There is a general consensus among many motorists that electric and plug-in hybrid vehicles are somehow less able than their internal combustion engine counterparts.
But Tesla blew much of the competition out of the water with the gut-busting acceleration of its P100D, while Jaguar recently proved that its I-Pace was perfectly at home climbing rocky Portuguese mountainsides and traversing the odd stream.
To prove a point of its own, Mini recently embarked on an epic adventure that would start in Texas and end in Ushaia, Argentina, to prove the hardiness of its Cooper S E Countryman All4 PHEV.
Over 10,000 miles, 12 countries and numerous border crossings would be just the beginning of the story for these mighty Minis, as a distinct lack of charging infrastructure and some of the roughest roads known to man would prove even more challenging hurdles.
Cartagena to Medellin
As fans of the hit Netflix TV show Narco, we were fully aware of the dangers that Colombia once posed, but that didn't prevent the inquisitive side of us from agreeing to pilot the Countryman PHEV from the north of the country to the border crossing in the south.
Our leg would see us begin in the tourist-friendly city of Cartagena, traverse Medellin, Cali and Pasto, before making the border crossing over to Quito and into Ecuador.
The cars had already undergone some seriously punishing terrain, from the arid and dusty landscapes of Texas and Mexico, to the sweltering humidity and lunatic drivers of Honduras.
But so far, these largely stock machines (apart from winter tyres, roof racks and some trick headlights) have required little more than topping up with fuel and the occasional jet wash.
Hotels and stop-over points in the USA and the north of Mexico generally featured charging points that allowed the team to plug the vehicles in and make the most of the 26-mile all-electric range but these soon dried up the further south they travelled.
However, drivers of the previous legs had been impressed by the way in which the kinetic recovery system was able to charge the batteries on the many descents, freeing up electricity to use later at lower speeds around town.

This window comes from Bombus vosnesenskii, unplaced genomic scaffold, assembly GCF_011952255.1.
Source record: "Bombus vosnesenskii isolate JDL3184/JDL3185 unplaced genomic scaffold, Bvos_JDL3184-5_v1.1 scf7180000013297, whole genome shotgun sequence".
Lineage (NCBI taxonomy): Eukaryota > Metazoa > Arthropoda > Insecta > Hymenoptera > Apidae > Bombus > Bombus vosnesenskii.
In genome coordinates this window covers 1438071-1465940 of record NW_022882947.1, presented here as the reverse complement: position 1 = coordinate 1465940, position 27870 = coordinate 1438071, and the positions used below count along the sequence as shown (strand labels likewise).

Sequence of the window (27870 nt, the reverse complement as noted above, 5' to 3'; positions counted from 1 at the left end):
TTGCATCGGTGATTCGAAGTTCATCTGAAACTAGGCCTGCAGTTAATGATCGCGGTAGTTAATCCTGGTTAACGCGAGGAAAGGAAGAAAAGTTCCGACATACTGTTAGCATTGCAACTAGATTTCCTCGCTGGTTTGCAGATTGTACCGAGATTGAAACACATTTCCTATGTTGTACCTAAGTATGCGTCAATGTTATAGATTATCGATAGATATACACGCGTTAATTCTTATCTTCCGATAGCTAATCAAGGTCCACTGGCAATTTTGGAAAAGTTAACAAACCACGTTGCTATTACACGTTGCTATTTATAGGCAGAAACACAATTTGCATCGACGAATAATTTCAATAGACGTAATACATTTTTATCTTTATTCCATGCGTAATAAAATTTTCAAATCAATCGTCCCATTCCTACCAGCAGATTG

But our hack from Cartagena to Medellin would provide little time to explore the technical highlights of the Countryman PHEV, as shipping issues at the Panama Canal had hugely impacted the schedule.
Instead, we would endure a 400-mile blast south towards Medellin, which would take around 14 hours thanks to the painfully slow roads and traffic.
After leaving Cartagena at 3pm and with three drivers rotating shifts behind the wheel (a fellow journalist and a member of the Mini support crew occupied the other seats), we finally pulled into the Intercontinental Hotel, Medellin, at around 5am the following day.
Cruising to Cali
After rising early the following morning and rubbing just a couple of hours sleep from our eyes, we would make the long and arduous journey to Cali, former home of the second most famous drugs cartels in all of the Colombia.
But the country has largely moved on from those dark days and the huge cities are now bustling with student life, restaurants, bars and high-rise hotels that accommodate tourists from all over the world.
It's just a shame that the roads connecting these major hubs are little more than dirt tracks in places, with landslides, major engineering works, livestock and fallen jungle vegetation often forcing hour-long queues every few miles.
The small fleet of Countryman PHEVs are equipped with fuel cans on the roof, as some of the later stretches in South America are so vast there simply aren't enough petrol stations to cope with the mileage.
But here, in the undulating hills of Colombia there's little call for them, as the hybrid system cleverly tops up the on-board battery packs that assist the 1.5-litre, 3-cylinder petrol engine, offering additional torque to climb up the hills and then recharging the system on the coast back down.
Official fuel economy is pegged at a staggering 134.5mpg, but we reckon it's more like 50mpg when driven carefully. More if you practice the fine arts of 'hyper-miling' to get the most out of the system.
This is helped by the addition of a 'Save' mode, which means it's possible to preserve juice in the batteries for later in the journey, although we were happy allowing the car to make those sorts of decisions and seamlessly flip from engine to hybrid to electric power.
Another late arrival into Cali would only give us time to get a good night's sleep in before another hard day of driving but this Mini feels refined, quiet, comfortable and leaves occupants in surprisingly good shape at the end of a long drive.